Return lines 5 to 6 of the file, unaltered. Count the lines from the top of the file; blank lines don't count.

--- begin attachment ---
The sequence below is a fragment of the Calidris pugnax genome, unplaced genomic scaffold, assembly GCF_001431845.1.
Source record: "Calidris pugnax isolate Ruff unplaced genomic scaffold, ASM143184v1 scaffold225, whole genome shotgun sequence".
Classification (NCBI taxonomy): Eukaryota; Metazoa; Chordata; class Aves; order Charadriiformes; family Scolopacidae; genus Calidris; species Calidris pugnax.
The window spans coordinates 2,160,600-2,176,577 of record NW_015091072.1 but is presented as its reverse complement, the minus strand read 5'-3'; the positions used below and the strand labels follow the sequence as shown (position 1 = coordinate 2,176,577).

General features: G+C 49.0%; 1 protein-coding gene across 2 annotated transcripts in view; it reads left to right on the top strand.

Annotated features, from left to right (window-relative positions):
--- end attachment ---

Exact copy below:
General features: G+C 49.0%; 1 protein-coding gene across 2 annotated transcripts in view; it reads left to right on the top strand.

Annotated features, from left to right (window-relative positions):